You can get easier access to the center by parking in the adjacent National Park Service parking lot via Lynn Road to the access road at Via Goleta in Newbury Park.

Another mile and a half of hiking gets you to a small waterfall, which is fun to check out with the kids but somewhat more strenuous of a hike. Note that in recent years (2012-2015), the waterfall has barely flowed due to low rainfall.

Here is more information about the Boney Mountain Trail, leading up to Hidden Valley Overlook, the waterfall and Danielson Monument.

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Click here for a pdf file describing these and other local trails or go to the National Park Service website at www.nps.gov/samo.  Visit www.nps.gov/samo/planyourvisit/rsvsatwiwa.htm for a map and site information on the National Park Service website.

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Trailhead at the corner of Wendy Drive and Potrero Road in Newbury Park. Park on the dirt on the south side of Potrero or on the street on Wendy.

Bark Park Trail in Calabasas

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The Calabasas "Bark Park" is located at 4232 Las Virgenes Road. To get there from the 101, take Las Virgenes Road south just under a mile. The entrance is on the left (east). If you're going fast, it is easy to miss it. It's a nice, local dog park open 5am to 9pm with a plenty of space for the doggies as well as a separate gated kids' play area and plenty of parking.

Bark Park was closed after the Woolsey Fire of November 2018 but is now (as of April 2019) partially reopened.

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Trailhead to the Bark Park Trail is on the north side of the park.On the north side of the park is the trailhead to the Bark Park Trail, a 1.2 mile climb that links you up with the New Millenium Loop Trail. Round trip you're talking about a 2 1/2 mile hike.

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It is a nicely maintained trail with a steady, uphill climb, which means that the way back is a lot quicker than the way up. I would call it a moderate climb for the most part. A good walk to take the kids on. But it can get a bit hot up here, so bring water and sunscreen on summer days.

Trail sign at the junction of Bark Park Trail and New Millennium Loop Trail.

Trail sign at the junction of Bark Park Trail and New Millennium Loop Trail.

As you can see from the sign, there's a lot more exploring you can do on these nicely maintained trails in Calabasas.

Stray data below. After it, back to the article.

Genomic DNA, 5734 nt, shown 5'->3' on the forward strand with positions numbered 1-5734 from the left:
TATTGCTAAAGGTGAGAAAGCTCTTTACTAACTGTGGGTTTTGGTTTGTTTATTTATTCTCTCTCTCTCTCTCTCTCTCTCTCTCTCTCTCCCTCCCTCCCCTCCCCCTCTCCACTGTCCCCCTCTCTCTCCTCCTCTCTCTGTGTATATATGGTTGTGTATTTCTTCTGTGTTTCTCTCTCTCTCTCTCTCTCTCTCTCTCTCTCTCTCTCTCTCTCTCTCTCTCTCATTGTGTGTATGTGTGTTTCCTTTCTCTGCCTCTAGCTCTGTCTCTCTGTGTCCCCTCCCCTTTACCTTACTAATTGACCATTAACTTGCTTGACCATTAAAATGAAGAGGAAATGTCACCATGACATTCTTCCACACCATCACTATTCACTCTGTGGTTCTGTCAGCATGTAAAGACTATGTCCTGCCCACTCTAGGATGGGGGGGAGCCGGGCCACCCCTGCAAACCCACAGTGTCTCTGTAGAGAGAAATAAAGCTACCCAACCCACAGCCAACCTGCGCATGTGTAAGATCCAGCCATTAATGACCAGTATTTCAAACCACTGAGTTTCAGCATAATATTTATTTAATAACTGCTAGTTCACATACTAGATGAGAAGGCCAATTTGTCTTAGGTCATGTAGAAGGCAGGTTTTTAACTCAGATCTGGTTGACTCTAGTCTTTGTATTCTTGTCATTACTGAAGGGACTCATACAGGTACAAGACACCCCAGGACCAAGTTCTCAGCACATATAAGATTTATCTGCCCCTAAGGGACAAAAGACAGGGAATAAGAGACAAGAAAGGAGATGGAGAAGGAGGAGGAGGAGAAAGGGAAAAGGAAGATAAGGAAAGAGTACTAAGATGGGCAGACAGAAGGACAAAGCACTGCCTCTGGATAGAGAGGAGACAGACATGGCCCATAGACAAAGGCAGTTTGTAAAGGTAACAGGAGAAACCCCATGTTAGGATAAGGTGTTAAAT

A view of the Bark Park from the trail above.

A view of the Bark Park from the trail above.

A view of the Bark Park from the trail above.More on the Bark Park at www.cityofcalabasas.com/recreation/barkpark.html.

Malibu Creek State Park

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Malibu Creek State Park is accessible in Calabasas, at 1925 Las Virgenes Road, south of Mulholland. The park contains over 8,000 acres of rugged, beautiful hills, trails and scenery. It stretches from Agoura Hills down to Malibu, down to Malibu Lagoon State Beach, covering much of the 25 mile Malibu Creek that flows from Boney Mountain down to the Lagoon. Malibu Creek is the only stream channel that crosses through the Santa Monica Mountain range.

There are three natural preserves in the park, Liberty Canyon, Udell Gorge and Kaslow, which protect Valley Oaks, rare plants and volcanic formations.

Things to do in Malibu Creek State Park include hiking, running, biking, camping, picnicking, fishing and checking out the wildlife. There are over 35 miles of trails and fire roads throughout the park. A fun added bonus is the old M*A*S*H series set, filmed from 1972 to 1983, that resides there.

Dogs are not allowed in Malibu Creek State Park trails.

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Malibu Creek State Park contains roughly three dozen different trails, many easy, and some...extraordinarily challenging, such as the Bulldog trail, taking you to 2,500 foot peaks with panoramic views out to the ocean and surrounding peaks and valleys.

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Parking for the day at Malibu Creek State Park is currently $12, or $3 per hour. You can also park at the corner of Mulholland and Las Virgenes and make your way into the park via the Grassland Trail.

The campground at Malibu Creek State Park has 62 campsites and 4 RV sites. Visit www.parks.ca.gov/?page_id=614 for more information. It has been closed since June 2018 as a result of a fatal shooting. It was still closed as of 4/18/19 but the ranger I spoke to was hopeful that officials would re-open it next month.

The old M*A*S*H site is about 2 1/2 miles from the parking area.

The old M*A*S*H site is about 2 1/2 miles from the parking area.

M*A*S*H site with plenty of picnic tables

M*A*S*H site with plenty of picnic tables

The Visitor Center is only a 10 minute walk from the parking lot and is generally open from noon to 4pm on weekends.

The Visitor Center is only a 10 minute walk from the parking lot and is generally open from noon to 4pm on weekends.

There's also an interesting visitor center about 1/2 mile from the main entrance to the park. It is open on Saturday/Sunday from noon to 4pm, subject to availability of docents. Worth a stop as there are some neat things to see in there, including wildlife and rocks/artifacts and other useful information. You can also purchase drinks in there as well as a small assortment of other items.

Hike to the Rock Pool at Malibu Creek State Park!

Century Lake Hike at Malibu Creek State Park

Charmlee Wilderness Park in Malibu

NOTE: CHARMLEE WILDERNESS PARK SUSTAINED MAJOR DAMAGE IN THE WOOLSEY FIRE OF NOVEMBER 2018 AND WILL BE CLOSED UNTIL FURTHER NOTICE. CHECK THEIR WEBSITE FOR UPDATES. WE WILL ALSO STAY TUNED FOR UPDATES.